Hartmark Leads Gall in Men’s Dion USSSA Championship

When Duluth’s Eric Hartmark (see photo,  chased by Gall) won the inaugural Exeter Marathon (RI) in 2:21 he led by 20 minutes at the line. Imagine the difference of pressure at the front today as he was matched shoe-for-shoe by the one snowshoer best qualified to pounce like a snow tiger if he erred: multiyear National Team member, Scott Gall of Iowa.

Qualifying for the Dion Snowshoes USSSA National Championship at Boulder Lake, north of Duluth, gave Hartmark his first competitive experience racing on frozen white sugar snow while enjoying -15F temperatures. In the eight km “Stomp,” winner Kelly Mortensen (St Paul) — national team member, 2009 runner-up — and Greg Hexum (Duluth), a multiyear national champion with even more team memberships, were not about to let this upstart show them what for. Two minutes back gave Hartmark plenty of time to think about this ankle turning, speed-robbing sugar snow racing business.

The snow, thus the track, at Lakewoods Resort’s hilly course was entirely different from Boulder Lakes. Lakewoods’ pack was already firming from recent melting. Adding the new four-inch overnight white that painted the trees and layout, lifting everyone’s mood with this spring winter wonderland, was what I term a “Tennessee snow,” like what I experienced as a kid: very wet. Not sloppy so, but this snow had a moisture content that was a factor as temperatures hovered around the 32 degree mark during the day. So when groomed, this snow pressed to a nice trail that yielded much different conditions than those found in the first miles of the 2010 Syracuse nationals. Sugar snow there resembled the Boulder Lake snow.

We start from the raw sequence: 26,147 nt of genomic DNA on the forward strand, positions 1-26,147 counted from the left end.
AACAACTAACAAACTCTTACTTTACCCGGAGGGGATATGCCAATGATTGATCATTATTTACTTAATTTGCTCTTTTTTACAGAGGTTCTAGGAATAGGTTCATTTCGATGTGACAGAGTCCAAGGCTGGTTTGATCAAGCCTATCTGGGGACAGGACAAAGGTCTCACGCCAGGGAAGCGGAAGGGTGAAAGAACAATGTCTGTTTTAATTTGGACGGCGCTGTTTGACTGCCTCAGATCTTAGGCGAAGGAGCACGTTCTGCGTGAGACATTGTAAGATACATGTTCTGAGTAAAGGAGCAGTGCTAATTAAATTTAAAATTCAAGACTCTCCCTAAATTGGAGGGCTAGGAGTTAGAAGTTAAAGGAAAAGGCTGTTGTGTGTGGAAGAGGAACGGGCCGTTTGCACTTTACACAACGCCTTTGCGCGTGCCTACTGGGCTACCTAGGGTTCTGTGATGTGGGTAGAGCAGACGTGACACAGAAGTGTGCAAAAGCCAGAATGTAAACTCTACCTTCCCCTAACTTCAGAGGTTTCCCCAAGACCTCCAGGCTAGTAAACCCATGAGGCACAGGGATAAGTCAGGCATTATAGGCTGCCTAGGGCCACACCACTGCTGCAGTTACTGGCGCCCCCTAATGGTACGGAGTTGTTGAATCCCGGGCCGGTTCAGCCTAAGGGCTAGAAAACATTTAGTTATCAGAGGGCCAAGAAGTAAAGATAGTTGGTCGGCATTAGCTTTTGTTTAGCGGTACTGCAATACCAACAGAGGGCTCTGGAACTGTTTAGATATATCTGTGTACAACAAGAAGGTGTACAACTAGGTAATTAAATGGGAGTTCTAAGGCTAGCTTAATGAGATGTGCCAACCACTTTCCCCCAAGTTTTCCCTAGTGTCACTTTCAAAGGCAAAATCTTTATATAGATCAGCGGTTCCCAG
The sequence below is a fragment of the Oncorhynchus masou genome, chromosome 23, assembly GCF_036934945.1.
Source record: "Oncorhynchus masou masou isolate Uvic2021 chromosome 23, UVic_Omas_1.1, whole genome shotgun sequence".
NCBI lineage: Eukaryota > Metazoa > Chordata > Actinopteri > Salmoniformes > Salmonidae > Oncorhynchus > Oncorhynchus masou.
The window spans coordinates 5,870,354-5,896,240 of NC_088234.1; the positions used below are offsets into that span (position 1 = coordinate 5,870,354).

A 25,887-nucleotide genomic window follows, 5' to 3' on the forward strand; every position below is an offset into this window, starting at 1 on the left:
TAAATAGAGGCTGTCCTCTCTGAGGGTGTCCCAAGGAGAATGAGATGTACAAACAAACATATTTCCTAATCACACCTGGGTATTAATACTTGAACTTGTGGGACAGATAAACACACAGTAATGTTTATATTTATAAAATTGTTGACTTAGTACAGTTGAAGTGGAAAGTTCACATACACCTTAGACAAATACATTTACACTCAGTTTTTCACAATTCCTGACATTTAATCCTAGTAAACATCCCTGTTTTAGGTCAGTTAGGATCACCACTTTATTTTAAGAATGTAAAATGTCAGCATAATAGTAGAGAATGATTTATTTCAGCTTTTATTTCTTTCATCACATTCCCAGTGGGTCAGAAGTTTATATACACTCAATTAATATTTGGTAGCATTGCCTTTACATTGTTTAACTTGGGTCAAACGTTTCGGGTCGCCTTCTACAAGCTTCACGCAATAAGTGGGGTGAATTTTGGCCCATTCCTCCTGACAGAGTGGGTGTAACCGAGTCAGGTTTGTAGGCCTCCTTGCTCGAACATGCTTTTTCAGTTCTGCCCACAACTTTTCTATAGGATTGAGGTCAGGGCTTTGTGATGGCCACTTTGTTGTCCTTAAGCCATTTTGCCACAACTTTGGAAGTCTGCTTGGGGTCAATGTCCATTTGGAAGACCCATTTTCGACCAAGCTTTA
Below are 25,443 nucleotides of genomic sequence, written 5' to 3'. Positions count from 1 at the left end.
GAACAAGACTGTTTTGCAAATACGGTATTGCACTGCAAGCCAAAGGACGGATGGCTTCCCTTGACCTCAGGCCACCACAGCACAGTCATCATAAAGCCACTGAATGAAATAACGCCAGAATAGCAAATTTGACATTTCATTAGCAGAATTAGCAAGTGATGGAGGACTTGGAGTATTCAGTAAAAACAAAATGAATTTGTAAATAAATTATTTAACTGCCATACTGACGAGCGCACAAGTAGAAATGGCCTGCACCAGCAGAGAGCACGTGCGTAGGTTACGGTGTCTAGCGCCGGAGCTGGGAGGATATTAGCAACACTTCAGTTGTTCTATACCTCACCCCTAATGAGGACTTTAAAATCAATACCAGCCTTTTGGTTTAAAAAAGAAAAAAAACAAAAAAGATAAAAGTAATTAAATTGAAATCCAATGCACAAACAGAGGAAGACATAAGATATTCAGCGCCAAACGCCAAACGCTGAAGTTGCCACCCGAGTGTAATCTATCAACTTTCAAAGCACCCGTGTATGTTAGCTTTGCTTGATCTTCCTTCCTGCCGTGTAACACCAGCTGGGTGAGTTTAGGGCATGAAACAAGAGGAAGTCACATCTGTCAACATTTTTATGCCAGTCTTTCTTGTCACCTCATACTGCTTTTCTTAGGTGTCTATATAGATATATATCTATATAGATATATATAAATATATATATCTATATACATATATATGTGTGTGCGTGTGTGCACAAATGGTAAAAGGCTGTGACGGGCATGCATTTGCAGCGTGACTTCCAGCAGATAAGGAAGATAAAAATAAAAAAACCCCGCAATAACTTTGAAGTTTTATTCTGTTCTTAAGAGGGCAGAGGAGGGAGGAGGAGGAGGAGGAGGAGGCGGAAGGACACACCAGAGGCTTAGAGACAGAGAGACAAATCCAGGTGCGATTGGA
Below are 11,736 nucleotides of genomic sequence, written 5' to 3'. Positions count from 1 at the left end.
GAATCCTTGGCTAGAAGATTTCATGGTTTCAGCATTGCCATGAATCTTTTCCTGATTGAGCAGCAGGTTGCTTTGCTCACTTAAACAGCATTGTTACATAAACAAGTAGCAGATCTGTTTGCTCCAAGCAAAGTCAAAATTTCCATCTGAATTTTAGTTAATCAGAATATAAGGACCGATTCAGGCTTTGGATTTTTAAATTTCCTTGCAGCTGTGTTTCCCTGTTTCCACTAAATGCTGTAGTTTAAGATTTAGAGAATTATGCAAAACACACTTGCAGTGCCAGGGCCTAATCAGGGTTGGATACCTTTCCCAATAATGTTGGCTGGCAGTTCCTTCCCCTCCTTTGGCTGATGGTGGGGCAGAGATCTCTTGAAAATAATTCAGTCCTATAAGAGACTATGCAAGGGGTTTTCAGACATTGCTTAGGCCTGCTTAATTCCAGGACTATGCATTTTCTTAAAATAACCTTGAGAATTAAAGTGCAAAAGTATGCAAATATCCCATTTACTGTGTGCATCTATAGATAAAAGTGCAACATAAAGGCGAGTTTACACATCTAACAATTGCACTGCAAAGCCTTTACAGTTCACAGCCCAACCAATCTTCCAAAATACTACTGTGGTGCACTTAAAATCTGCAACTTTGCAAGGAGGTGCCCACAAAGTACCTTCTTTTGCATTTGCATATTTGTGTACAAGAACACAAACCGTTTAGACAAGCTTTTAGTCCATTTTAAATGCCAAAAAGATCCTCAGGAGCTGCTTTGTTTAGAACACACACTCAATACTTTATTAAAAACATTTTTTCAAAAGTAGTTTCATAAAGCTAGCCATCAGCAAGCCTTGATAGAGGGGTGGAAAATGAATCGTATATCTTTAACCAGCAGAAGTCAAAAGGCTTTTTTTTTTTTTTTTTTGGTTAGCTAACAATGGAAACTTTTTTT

For a marathoner like Hartmark, these trails worked to advantage. Gall’s pressure remained throughout — the first clock at the six km pass showed them locked one-two. But Eric Hartmark never flinched and won the Dion Snowshoes USSSA 2011 Championship, in 41:41:4.

Gall told me, “Eric took two minor wrong turns and probably lost another 10 seconds maybe so I’d say he had control the whole way.  At one point he missed a turn and I gained the lead just for him to re-catch and pass me.  He was very strong the whole way. ”

Were there shades of the 2010 championship race this weekend? There, recall Scott Gall led eventual winner, Josiah  Middaugh, then was passed, finishing with the silver again. That had to flash in his head here as he valiantly chased Hartmark across the final orange marker in the snow.

Scott Gall first appeared near the top at the Bolton Valley, NH, championship in 2006 finishing sixth as Greg Hexum won. He was the bronze medalist in 2008 (did not compete 2009), silver 2010, and silver today. He also is the race director for the Iowa Snowshoe State Championship from The Runner’s Flat owned by he and Sarah in Cedar Falls.

And 29 seconds later, Michael Reneau (No. 86 photo) Oregon, claimed third, also holding the position through the first loop. Though he is now in Covallis working and training there, his hometown is Houlton, WI, just across the St. Croix River from Stillwater, Mn, a far NE suburb of the Twin Cities. Reneau is a snowshoer who can handle pain. Why can I say that?

Because he was a star wrestler at Hudson High school, a wickedly tough sport involving some of the most dedicated, intense of athletes. He was first American at the 2008 Chicago Marathon, among many other notable finishes. His qualifying for the championship came at the White River Mt. Hood race. Winning bronze and joining the national team for the first time, Reneau was in the hunt for the win to the end.

Jeff Beck, Rochester, New York, and Greg Hexum, Esko (SW of Duluth), Minnesota, both titans in snowshoe racing, battled mightily for the final placement on the two remaining national team positions while Jared Scott, Grand Canyon, Arizona, sizzled the lightning round — the four km last loop — trying to knock one of them out.

In the 2007 Minneapolis national race, Jeff Beck and Greg Hexum literally burned the snow as they raced off the start what Hexum characterized as two of the fastest kilometers ever in snowshoe racing. He won the championship while Beck took silver.